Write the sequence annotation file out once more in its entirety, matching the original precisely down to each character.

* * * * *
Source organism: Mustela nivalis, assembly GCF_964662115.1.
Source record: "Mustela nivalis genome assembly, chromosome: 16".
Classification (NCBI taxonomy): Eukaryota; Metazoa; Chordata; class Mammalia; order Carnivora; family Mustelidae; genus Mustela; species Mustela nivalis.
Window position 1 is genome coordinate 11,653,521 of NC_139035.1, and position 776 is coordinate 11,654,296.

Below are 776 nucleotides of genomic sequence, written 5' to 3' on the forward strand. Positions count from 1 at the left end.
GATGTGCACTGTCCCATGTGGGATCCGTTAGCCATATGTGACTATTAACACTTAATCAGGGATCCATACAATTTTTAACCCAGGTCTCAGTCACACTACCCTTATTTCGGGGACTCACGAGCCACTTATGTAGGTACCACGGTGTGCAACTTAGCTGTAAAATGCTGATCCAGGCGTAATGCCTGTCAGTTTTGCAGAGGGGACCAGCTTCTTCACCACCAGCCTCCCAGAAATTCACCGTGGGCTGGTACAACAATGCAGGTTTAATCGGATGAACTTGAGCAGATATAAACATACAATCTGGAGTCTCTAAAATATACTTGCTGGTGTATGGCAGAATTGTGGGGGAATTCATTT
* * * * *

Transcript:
Source organism: Mustela nivalis, assembly GCF_964662115.1.
Source record: "Mustela nivalis genome assembly, chromosome: 16".
Classification (NCBI taxonomy): Eukaryota; Metazoa; Chordata; class Mammalia; order Carnivora; family Mustelidae; genus Mustela; species Mustela nivalis.
Window position 1 is genome coordinate 11,653,521 of NC_139035.1, and position 776 is coordinate 11,654,296.

Below are 776 nucleotides of genomic sequence, written 5' to 3' on the forward strand. Positions count from 1 at the left end.
GATGTGCACTGTCCCATGTGGGATCCGTTAGCCATATGTGACTATTAACACTTAATCAGGGATCCATACAATTTTTAACCCAGGTCTCAGTCACACTACCCTTATTTCGGGGACTCACGAGCCACTTATGTAGGTACCACGGTGTGCAACTTAGCTGTAAAATGCTGATCCAGGCGTAATGCCTGTCAGTTTTGCAGAGGGGACCAGCTTCTTCACCACCAGCCTCCCAGAAATTCACCGTGGGCTGGTACAACAATGCAGGTTTAATCGGATGAACTTGAGCAGATATAAACATACAATCTGGAGTCTCTAAAATATACTTGCTGGTGTATGGCAGAATTGTGGGGGAATTCATTT